Department of Justice Initiates Inquiry into AFD
Fire department hiring woes continue
By Jordan Smith,
10:40AM, Thu. Apr. 25, 2013
The U.S. Department of Justice on Monday formally notified the city that its investigators will be looking into hiring practices at the Austin Fire Department, acting on allegations that hiring procedures discriminate against minorities.
According to the letter, to City Attorney Karen Kennard, the DOJ has received "information indicating that the [AFD] may be engaged in a pattern or practice of discrimination against Hispanics and African Americans," in violation of Title VII of the Civil Rights Act of 1964.*
Title VII prohibits an employer from intentional discrimination as well as from using a "neutral employment practice that results in a disparate impact" on a person based on race, color, religion, sex, or national origin, "unless such practice is 'job related for the position in question and consistent with business necessity,'" and there is no other practice that would "result in less disparate impact and equally serve the employer's legitimate interests," reads the letter, penned by the chief of the DOJ's employment litigation section.
At issue is whether the department's procedures and testing for firefighter candidates is structured such that it discriminates against minority candidates. The department has long struggled with how to increase minority and female firefighters among its ranks without compromising standards. Indeed, at issue in part is how to weight the exam such that every portion counts, but so that no single portion overshadows the other – that is, for example, how much should the results of a cognitive exam count versus how much for oral interviews.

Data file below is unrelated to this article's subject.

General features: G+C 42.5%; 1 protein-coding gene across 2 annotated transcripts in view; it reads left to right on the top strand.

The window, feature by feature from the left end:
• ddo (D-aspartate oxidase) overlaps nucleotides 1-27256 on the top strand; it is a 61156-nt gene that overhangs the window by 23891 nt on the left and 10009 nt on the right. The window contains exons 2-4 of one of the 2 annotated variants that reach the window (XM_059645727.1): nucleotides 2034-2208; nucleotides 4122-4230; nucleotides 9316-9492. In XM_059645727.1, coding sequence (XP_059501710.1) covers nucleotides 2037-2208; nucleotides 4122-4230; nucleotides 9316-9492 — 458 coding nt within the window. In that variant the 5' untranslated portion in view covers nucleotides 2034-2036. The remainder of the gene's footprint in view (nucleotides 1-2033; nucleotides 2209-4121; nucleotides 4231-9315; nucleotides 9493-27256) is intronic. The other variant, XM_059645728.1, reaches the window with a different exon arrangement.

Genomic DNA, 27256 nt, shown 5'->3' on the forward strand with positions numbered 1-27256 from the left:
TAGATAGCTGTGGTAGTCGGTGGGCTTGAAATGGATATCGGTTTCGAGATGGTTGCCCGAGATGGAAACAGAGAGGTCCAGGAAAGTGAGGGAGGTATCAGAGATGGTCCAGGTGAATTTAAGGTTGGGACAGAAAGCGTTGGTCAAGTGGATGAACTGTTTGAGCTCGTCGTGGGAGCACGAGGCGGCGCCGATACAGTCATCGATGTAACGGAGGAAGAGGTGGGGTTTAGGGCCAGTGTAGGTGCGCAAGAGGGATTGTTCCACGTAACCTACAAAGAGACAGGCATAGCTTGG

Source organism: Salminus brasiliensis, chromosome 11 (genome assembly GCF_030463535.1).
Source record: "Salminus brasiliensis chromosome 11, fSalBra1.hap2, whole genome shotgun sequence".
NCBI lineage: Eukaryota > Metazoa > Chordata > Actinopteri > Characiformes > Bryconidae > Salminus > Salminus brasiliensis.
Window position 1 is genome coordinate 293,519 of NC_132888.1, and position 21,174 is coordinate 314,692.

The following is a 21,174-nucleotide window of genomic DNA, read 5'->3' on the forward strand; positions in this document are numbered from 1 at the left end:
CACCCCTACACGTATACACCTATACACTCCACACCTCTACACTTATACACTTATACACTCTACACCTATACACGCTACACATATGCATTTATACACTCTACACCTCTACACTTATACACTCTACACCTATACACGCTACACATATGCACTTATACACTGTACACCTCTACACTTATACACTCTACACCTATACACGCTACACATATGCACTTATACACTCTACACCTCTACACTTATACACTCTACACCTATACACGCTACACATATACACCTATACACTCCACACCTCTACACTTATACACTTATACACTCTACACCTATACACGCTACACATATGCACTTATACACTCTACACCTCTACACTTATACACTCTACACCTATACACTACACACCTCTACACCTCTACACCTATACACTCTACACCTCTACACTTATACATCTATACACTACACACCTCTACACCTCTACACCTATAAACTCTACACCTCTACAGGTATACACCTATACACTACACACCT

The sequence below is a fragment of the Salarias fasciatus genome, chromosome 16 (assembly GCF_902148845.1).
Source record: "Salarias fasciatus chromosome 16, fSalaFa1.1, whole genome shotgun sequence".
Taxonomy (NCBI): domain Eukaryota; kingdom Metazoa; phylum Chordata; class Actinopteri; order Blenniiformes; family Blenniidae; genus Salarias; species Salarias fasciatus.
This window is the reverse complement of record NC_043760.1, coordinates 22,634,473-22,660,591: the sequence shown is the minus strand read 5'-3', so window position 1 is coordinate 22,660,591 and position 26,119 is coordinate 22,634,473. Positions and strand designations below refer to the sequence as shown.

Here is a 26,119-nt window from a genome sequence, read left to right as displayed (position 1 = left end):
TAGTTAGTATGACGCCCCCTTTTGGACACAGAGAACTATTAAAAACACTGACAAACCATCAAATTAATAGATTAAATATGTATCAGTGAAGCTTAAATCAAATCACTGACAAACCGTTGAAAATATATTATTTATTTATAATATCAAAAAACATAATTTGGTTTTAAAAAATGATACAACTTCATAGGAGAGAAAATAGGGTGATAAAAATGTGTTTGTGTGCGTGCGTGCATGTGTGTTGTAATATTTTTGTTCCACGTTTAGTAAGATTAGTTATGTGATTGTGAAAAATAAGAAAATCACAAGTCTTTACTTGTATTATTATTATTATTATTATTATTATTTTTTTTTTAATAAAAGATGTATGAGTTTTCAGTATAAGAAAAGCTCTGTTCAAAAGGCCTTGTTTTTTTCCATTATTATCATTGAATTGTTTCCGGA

Despite years – really, decades – of dealing with this issue, the AFD is still overwhelmingly male (94%), and white (79%). Fifteen-percent of sworn personnel are Hispanic, while just 5% are African American, according to current department demographics.
In an April 23 memo, AFD Chief Rhoda Mae Kerr told department personnel that she views the investigation "not as a condemnation of our practices, but rather an opportunity," she wrote. "Our goal has always been, and remains, to have fair and impartial employment practices for all applicants and employees of the [AFD]."
*The previous version of this post incorrectly referred to the Voting Rights Act. We regret the error.